Drinking water in Rock Island, Moline, and East Moline will be tested for forever chemicals.

The testing comes after residents in Buffalo found out their water contains potentially dangerous levels of the chemicals. The three cities hired a water testing company in Chicago to conduct a joint planning study.

The United States Environmental Protection Agency (EPA) proposed a national primary drinking water regulation to mitigate exposure to PFAS earlier this year. Rock Island city engineers say they are preparing for the change.

“PFAS is a class of manmade chemicals, characterized by long chains with fluorine in it,” Jay Brady, Principal Environmental Engineer at Stanley Consultants, said. “What I can tell you is according to the EPA, there are concerns about long term exposure of humans to PFAS compounds.”

In March, the EPA proposed a National Primary Drinking Water Regulation (NPDWR) requiring PFAS levels in drinking water to be lowered significantly. That proposal is expected to go into effect later this year. The regulation was based on the health effects of PFAS on a person’s body.

“There are concerns about long term exposure of humans to PFAS compounds, things like some cancers, some autoimmune type issues,” Brady said. “Mothers and mothers-to-be, people that are feeding their babies, are some susceptibility to some adverse effects.”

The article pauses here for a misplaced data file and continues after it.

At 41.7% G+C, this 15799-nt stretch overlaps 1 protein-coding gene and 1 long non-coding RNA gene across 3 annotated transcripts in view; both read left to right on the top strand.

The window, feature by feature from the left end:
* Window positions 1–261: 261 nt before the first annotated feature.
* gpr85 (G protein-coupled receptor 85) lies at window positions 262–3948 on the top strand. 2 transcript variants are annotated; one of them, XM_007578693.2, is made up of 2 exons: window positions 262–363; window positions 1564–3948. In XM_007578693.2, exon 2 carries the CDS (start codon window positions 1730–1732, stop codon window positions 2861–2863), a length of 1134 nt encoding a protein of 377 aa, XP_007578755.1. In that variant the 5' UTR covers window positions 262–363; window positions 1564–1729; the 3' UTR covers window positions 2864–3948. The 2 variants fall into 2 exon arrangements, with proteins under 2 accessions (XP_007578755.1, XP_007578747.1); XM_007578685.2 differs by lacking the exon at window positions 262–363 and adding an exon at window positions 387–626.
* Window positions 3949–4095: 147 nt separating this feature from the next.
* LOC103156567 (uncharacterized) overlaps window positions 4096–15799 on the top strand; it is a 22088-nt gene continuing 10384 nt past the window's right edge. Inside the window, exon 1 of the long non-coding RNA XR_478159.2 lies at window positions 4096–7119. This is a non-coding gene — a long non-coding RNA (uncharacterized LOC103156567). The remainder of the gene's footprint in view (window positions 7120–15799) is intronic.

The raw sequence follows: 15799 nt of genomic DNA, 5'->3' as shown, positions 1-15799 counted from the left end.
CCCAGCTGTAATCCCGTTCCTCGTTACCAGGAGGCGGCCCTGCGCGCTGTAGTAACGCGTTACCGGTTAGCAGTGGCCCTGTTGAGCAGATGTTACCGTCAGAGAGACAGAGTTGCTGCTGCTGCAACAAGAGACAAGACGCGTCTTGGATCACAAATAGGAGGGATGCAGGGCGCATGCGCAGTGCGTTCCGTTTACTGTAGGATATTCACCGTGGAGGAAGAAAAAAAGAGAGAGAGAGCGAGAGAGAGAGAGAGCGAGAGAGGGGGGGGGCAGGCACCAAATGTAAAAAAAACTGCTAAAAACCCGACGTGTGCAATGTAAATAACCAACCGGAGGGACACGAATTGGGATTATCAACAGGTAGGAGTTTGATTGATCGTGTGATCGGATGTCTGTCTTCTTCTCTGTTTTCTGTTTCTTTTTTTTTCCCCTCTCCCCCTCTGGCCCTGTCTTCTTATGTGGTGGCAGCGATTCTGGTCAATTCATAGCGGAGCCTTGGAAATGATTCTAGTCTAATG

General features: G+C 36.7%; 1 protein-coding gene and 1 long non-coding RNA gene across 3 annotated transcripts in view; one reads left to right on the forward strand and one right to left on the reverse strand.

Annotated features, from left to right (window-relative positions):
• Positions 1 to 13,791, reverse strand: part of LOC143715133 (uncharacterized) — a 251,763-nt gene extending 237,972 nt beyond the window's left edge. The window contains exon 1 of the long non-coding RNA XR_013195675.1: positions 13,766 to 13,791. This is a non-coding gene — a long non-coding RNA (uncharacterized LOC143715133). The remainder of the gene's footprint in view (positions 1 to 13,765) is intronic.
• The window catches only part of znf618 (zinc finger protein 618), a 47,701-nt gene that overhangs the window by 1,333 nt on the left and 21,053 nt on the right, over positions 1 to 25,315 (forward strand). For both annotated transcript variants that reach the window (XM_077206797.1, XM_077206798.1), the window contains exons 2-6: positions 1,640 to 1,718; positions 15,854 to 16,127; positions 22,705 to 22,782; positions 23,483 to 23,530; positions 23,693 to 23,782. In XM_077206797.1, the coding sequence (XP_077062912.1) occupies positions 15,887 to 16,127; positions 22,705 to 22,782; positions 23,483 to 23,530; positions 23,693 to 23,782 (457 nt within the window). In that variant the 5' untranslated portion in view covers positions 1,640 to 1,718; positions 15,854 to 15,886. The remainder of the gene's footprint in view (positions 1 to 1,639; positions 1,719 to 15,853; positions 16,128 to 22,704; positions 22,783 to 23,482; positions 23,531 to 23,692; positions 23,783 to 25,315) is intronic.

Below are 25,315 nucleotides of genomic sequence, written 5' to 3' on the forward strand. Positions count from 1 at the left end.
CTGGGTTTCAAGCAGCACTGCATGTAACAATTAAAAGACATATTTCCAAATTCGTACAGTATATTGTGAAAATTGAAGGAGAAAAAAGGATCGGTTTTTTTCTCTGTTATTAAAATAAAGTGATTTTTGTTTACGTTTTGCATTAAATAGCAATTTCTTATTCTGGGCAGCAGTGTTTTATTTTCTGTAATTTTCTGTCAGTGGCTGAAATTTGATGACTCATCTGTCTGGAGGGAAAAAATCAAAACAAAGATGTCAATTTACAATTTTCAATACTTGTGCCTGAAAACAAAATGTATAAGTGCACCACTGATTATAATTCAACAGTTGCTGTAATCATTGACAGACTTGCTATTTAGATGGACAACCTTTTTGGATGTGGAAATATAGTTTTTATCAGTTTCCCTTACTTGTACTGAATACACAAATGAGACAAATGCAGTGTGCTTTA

The Environmental Working Group provided a chart of PFAS tests on its website that shows the Quad Cities having the second highest levels of PFAS out of 31 states tested.

“The chemicals have become widespread in our environment,” Brady said. “They move through the water and through the air both, so they’re pretty persistent. In fact, most of our population in the country have some level of PFAS in their bodies.”

Brady said people should stay cautious about the high level of PFAS in the Quad Cities. “There’s a concern obviously,” Brady said. “People have a right to be concerned, but what I can tell you is the science and the standards are still evolving.”

Brady also said you can mitigate PFAS exposure at home by using several kinds of filters, including Granule Activated Carbon, Reverse Osmosis and Nano Filtration. Brady said the key is to make sure to buy products that are proven certified to remove PFAS.